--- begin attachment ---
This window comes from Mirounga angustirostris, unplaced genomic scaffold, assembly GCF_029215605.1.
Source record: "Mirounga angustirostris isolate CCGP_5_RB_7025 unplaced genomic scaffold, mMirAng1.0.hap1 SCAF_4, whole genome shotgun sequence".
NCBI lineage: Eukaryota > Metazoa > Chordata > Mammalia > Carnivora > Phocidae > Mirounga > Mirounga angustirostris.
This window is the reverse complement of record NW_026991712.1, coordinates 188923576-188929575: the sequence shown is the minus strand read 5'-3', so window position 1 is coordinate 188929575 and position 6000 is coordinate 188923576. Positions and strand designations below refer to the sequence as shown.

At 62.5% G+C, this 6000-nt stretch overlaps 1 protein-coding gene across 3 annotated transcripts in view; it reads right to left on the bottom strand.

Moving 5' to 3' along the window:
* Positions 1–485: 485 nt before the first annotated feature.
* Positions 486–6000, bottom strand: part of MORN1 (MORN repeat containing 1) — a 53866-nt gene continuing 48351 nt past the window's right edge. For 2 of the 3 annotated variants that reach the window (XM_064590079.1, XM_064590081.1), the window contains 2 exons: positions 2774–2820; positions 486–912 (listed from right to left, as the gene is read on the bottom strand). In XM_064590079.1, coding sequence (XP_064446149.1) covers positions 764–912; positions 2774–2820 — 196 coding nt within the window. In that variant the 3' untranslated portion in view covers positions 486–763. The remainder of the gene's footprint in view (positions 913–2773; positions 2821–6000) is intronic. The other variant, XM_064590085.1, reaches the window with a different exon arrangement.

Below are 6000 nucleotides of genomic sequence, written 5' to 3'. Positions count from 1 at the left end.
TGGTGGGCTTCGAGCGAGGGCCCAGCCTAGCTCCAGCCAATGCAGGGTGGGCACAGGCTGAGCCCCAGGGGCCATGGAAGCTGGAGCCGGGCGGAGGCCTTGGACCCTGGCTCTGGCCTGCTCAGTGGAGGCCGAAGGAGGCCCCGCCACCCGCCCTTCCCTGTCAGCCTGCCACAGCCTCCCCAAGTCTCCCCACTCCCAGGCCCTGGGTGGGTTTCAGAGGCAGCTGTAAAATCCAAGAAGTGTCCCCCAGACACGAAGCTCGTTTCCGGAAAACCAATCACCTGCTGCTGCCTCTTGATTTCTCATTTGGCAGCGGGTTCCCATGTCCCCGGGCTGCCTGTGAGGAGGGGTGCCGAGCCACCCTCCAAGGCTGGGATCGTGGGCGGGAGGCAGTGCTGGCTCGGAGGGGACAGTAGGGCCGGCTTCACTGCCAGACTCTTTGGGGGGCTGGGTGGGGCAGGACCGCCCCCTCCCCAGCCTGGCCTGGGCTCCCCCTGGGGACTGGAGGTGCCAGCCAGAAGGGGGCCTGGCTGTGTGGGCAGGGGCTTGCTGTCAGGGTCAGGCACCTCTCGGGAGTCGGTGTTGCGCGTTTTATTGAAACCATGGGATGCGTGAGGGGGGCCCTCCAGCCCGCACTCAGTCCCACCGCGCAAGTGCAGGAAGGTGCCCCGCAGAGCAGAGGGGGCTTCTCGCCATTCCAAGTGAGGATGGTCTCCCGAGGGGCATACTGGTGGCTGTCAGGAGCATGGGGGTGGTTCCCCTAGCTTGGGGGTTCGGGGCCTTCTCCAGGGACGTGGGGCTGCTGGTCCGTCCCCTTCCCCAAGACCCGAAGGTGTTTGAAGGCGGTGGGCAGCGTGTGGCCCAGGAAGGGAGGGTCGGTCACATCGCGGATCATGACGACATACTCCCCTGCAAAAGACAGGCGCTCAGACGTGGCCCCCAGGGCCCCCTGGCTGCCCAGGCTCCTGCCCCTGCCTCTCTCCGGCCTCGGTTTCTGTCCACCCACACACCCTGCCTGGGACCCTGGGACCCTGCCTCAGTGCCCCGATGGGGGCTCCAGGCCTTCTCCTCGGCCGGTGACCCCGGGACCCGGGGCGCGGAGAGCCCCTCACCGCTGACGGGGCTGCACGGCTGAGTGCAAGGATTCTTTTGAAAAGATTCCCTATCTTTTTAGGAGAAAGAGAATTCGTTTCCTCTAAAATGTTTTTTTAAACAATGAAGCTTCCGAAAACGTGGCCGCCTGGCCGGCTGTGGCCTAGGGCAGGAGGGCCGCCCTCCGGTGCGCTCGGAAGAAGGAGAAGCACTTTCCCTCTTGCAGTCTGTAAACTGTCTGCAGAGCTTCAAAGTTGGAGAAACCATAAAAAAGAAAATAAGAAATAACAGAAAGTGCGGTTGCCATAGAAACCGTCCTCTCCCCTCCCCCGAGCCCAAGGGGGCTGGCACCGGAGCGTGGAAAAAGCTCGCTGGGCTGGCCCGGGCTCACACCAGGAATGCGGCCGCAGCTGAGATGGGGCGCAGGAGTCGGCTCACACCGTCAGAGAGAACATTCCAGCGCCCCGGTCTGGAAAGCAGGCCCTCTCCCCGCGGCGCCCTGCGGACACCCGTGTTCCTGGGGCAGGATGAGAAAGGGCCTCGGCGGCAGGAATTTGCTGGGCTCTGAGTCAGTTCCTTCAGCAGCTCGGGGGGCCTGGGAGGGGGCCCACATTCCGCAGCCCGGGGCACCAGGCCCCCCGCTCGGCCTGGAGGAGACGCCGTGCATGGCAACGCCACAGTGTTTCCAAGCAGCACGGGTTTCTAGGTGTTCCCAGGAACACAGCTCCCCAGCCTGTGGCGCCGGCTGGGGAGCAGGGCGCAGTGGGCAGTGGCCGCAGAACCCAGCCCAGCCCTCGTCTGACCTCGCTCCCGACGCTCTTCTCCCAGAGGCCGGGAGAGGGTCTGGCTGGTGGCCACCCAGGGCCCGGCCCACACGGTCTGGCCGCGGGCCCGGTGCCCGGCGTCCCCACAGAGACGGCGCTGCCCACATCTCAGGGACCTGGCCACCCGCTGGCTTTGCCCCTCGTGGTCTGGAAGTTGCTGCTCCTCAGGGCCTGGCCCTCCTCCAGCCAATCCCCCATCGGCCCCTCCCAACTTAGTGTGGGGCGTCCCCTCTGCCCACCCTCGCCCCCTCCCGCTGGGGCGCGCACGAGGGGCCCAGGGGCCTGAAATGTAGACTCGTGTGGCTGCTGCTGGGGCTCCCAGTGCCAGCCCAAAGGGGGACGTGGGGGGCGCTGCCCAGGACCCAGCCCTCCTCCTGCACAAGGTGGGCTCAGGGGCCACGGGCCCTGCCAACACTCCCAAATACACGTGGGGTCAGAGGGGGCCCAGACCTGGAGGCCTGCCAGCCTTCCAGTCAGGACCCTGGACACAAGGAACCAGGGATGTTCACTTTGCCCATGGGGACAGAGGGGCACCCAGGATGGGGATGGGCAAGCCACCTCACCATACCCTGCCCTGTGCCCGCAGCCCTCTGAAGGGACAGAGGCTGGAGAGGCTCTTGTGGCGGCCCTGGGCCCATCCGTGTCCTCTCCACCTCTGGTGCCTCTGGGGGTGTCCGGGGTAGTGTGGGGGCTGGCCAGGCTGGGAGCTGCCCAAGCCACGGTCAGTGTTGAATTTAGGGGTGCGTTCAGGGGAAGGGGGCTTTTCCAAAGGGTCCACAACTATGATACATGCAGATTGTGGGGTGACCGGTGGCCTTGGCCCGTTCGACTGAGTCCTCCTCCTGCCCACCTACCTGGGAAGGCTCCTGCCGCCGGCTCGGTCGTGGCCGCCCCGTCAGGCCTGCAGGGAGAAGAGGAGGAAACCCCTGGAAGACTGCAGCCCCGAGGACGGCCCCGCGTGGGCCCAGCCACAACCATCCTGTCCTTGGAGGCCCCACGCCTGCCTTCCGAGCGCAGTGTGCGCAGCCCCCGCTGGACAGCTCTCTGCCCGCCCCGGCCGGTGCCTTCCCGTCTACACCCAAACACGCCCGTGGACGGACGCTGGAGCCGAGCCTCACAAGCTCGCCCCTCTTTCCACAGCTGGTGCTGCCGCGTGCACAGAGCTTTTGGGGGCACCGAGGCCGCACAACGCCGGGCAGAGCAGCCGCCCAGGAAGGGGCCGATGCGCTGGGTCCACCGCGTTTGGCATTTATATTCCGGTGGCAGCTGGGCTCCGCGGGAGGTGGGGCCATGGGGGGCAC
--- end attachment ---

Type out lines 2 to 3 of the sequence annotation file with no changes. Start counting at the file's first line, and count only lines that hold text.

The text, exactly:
Source record: "Mirounga angustirostris isolate CCGP_5_RB_7025 unplaced genomic scaffold, mMirAng1.0.hap1 SCAF_4, whole genome shotgun sequence".
NCBI lineage: Eukaryota > Metazoa > Chordata > Mammalia > Carnivora > Phocidae > Mirounga > Mirounga angustirostris.